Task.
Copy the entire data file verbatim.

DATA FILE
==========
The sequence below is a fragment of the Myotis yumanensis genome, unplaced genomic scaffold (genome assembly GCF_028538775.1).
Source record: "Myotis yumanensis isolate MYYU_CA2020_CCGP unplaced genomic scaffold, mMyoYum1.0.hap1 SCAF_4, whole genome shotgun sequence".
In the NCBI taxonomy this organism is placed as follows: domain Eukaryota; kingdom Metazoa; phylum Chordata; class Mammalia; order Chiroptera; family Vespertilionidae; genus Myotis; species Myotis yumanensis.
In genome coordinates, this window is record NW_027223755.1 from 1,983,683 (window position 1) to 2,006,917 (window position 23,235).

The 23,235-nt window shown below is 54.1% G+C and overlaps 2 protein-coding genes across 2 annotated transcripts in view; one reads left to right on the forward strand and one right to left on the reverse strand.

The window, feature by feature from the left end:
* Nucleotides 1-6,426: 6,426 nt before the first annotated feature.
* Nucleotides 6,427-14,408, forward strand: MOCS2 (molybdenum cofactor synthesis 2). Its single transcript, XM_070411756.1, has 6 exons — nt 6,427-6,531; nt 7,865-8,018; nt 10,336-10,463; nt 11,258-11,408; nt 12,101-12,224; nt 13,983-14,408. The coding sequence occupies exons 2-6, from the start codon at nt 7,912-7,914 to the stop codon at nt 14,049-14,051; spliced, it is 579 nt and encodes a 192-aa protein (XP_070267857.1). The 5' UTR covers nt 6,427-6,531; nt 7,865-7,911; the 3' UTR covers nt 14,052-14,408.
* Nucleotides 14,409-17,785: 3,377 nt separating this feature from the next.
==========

The sequence below is a fragment of the Myotis yumanensis genome, unplaced genomic scaffold (genome assembly GCF_028538775.1).
Source record: "Myotis yumanensis isolate MYYU_CA2020_CCGP unplaced genomic scaffold, mMyoYum1.0.hap1 SCAF_4, whole genome shotgun sequence".
In the NCBI taxonomy this organism is placed as follows: domain Eukaryota; kingdom Metazoa; phylum Chordata; class Mammalia; order Chiroptera; family Vespertilionidae; genus Myotis; species Myotis yumanensis.
In genome coordinates, this window is record NW_027223755.1 from 1,983,683 (window position 1) to 2,006,917 (window position 23,235).

The 23,235-nt window shown below is 54.1% G+C and overlaps 2 protein-coding genes across 2 annotated transcripts in view; one reads left to right on the forward strand and one right to left on the reverse strand.

The window, feature by feature from the left end:
* Nucleotides 1-6,426: 6,426 nt before the first annotated feature.
* Nucleotides 6,427-14,408, forward strand: MOCS2 (molybdenum cofactor synthesis 2). Its single transcript, XM_070411756.1, has 6 exons — nt 6,427-6,531; nt 7,865-8,018; nt 10,336-10,463; nt 11,258-11,408; nt 12,101-12,224; nt 13,983-14,408. The coding sequence occupies exons 2-6, from the start codon at nt 7,912-7,914 to the stop codon at nt 14,049-14,051; spliced, it is 579 nt and encodes a 192-aa protein (XP_070267857.1). The 5' UTR covers nt 6,427-6,531; nt 7,865-7,911; the 3' UTR covers nt 14,052-14,408.
* Nucleotides 14,409-17,785: 3,377 nt separating this feature from the next.